“The main point here is that getting COVID-19 can be dangerous—more so if you are pregnant,” said Dr. Heshmati. “With each passing day, we get more and more information and data that says the COVID-19 vaccination is safe and effective in pregnancy.”
“I would encourage everyone who is pregnant or considering a pregnancy to get their COVID vaccination not only for their safety but for the safety of their future child,” he said.
“We are still probably at far less than 50% of pregnant patients getting vaccinated, which is up from the one in three that we were at about six months ago, but not by a whole lot,” said Dr. Jones. “We still have a lot of work to do to help the pregnant patients feel comfortable about receiving vaccinations.”
“There can be lots of things that affect fertility and that’s why there’s an evaluation that looks at different causes,” said Dr. Jones. “It’s looking at issues related to things like sperm function and whether the egg is normal in terms of its consistency and appearance.”
It’s also about “looking at hormonal issues that could impact fertility. You could also look at issues related to inflammation and related to immunological factors that could affect it,” he said. “It’s a whole specialty dedicated to working with individuals who are having difficulty conceiving on their own.”
“A good examination with an obstetrician-gynecologist or your trusted primary care physician allows for a conversation about your future fertility,” said Dr. Wilson. These examinations are good to “make sure that your blood pressure is OK before you become pregnant or to make sure that you don’t have diabetes.”
This also requires everyone “to be up to date on their vaccinations,” he said. “We’re talking of course about the COVID-19 vaccine, but the other vaccines should be up to date too as they prepare for pregnancy because we know that during pregnancy, people’s immune response is decreased.”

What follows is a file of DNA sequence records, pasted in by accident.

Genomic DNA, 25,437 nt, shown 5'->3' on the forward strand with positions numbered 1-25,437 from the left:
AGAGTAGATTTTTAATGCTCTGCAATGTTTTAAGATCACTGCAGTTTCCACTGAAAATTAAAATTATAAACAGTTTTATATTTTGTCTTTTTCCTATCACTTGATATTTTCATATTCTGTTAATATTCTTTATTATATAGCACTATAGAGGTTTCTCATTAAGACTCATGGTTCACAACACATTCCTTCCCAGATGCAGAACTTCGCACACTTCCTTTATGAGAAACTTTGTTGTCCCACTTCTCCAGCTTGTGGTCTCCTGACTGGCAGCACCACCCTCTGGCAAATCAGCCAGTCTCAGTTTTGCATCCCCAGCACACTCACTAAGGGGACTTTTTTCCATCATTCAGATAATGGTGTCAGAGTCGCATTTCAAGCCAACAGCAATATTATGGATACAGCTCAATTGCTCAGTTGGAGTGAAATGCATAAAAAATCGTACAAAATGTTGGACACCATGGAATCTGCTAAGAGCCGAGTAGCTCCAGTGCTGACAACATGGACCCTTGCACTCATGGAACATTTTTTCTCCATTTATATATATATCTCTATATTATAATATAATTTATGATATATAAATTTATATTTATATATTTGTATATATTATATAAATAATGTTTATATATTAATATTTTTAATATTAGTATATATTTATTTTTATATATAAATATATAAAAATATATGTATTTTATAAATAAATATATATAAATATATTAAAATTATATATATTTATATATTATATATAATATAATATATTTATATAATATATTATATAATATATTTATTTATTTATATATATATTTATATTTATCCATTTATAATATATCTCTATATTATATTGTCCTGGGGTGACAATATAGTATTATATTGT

Like what many teachers have taught their students, there are no stupid questions, so please ask if concerned.
“It is really important that patients bring up their concerns. Sometimes we hesitate to ask questions as if we're not trying to be contrary, but that is what physicians and other health professionals are there for,” said Dr. Jones. “They're there to try to help answer those questions and point that person in the right direction to be able to find additional information.
“And, of course, our professional organizations are doing a good job of getting information to patients as quickly as possible to really allow them to be able to have something in that patient's hands that they can read and it’s not confusing,” he added.
“For the entirety of this pandemic, the physician community has been really challenged by the difficulty to keep pace with rumors, innuendos and just plain incorrect information that gets to our patients and their families and makes it very challenging to be able to counteract it after it’s out there,” said Dr. Jones. “It creates vaccine hesitancy and it’s primarily caused by someone hearing about a person who had a particular problem after vaccination.”
“What we always do is we have to allow ourselves some time to gather enough information to be able to factually and critically look at a particular problem,” he explained. “When we did gather information, that’s when we found these claims of COVID-19 vaccines causing infertility just do not appear to be credible.”
As mask requirements are rolled back, “there will be individuals who we will encounter who have not been vaccinated and are not wearing masks,” said Dr. Jones. “They will potentially be at risk for passing the virus from themselves to another person, even as an asymptomatic carrier of the virus.”
“The good news is that if that individual is vaccinated, even if they develop a COVID-19 infection, they’ll be far less likely to have symptomatic disease that becomes significant enough that they need to come into the hospital and they will have a lower risk of ending up in the intensive care unit and an even lower risk of dying from the infection.”
That is why “people should have confidence in moving forward with their families,” said Dr. Jones. They “should feel as if vaccination should be a part of creating a start to a family as opposed to a harmful start to the family.”
The AMA has developed frequently-asked-questions documents on COVID-19 vaccination covering safety, allocation and distribution, administration and more. There are two FAQs, one designed to answer patients’ questions (PDF), and another to address physicians’ COVID-19 vaccine questions (PDF).